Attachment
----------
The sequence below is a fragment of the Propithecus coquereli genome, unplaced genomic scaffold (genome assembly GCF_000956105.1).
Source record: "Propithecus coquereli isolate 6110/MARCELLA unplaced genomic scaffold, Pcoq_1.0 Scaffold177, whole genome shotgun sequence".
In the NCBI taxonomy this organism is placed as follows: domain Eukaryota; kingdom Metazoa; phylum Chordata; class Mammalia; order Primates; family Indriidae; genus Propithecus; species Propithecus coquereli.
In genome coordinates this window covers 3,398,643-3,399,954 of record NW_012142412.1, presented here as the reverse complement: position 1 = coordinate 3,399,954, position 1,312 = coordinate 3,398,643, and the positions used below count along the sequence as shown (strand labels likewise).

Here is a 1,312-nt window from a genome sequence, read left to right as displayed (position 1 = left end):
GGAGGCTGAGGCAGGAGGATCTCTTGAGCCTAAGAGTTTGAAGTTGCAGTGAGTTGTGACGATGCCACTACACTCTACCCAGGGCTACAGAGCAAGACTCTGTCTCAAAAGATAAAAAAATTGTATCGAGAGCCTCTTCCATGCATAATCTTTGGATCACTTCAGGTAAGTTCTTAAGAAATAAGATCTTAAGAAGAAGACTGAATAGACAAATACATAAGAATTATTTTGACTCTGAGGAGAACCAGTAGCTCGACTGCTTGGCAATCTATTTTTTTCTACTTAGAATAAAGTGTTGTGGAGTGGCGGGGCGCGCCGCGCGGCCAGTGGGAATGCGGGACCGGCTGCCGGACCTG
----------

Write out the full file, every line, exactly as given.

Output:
The sequence below is a fragment of the Propithecus coquereli genome, unplaced genomic scaffold (genome assembly GCF_000956105.1).
Source record: "Propithecus coquereli isolate 6110/MARCELLA unplaced genomic scaffold, Pcoq_1.0 Scaffold177, whole genome shotgun sequence".
In the NCBI taxonomy this organism is placed as follows: domain Eukaryota; kingdom Metazoa; phylum Chordata; class Mammalia; order Primates; family Indriidae; genus Propithecus; species Propithecus coquereli.
In genome coordinates this window covers 3,398,643-3,399,954 of record NW_012142412.1, presented here as the reverse complement: position 1 = coordinate 3,399,954, position 1,312 = coordinate 3,398,643, and the positions used below count along the sequence as shown (strand labels likewise).

Here is a 1,312-nt window from a genome sequence, read left to right as displayed (position 1 = left end):
GGAGGCTGAGGCAGGAGGATCTCTTGAGCCTAAGAGTTTGAAGTTGCAGTGAGTTGTGACGATGCCACTACACTCTACCCAGGGCTACAGAGCAAGACTCTGTCTCAAAAGATAAAAAAATTGTATCGAGAGCCTCTTCCATGCATAATCTTTGGATCACTTCAGGTAAGTTCTTAAGAAATAAGATCTTAAGAAGAAGACTGAATAGACAAATACATAAGAATTATTTTGACTCTGAGGAGAACCAGTAGCTCGACTGCTTGGCAATCTATTTTTTTCTACTTAGAATAAAGTGTTGTGGAGTGGCGGGGCGCGCCGCGCGGCCAGTGGGAATGCGGGACCGGCTGCCGGACCTG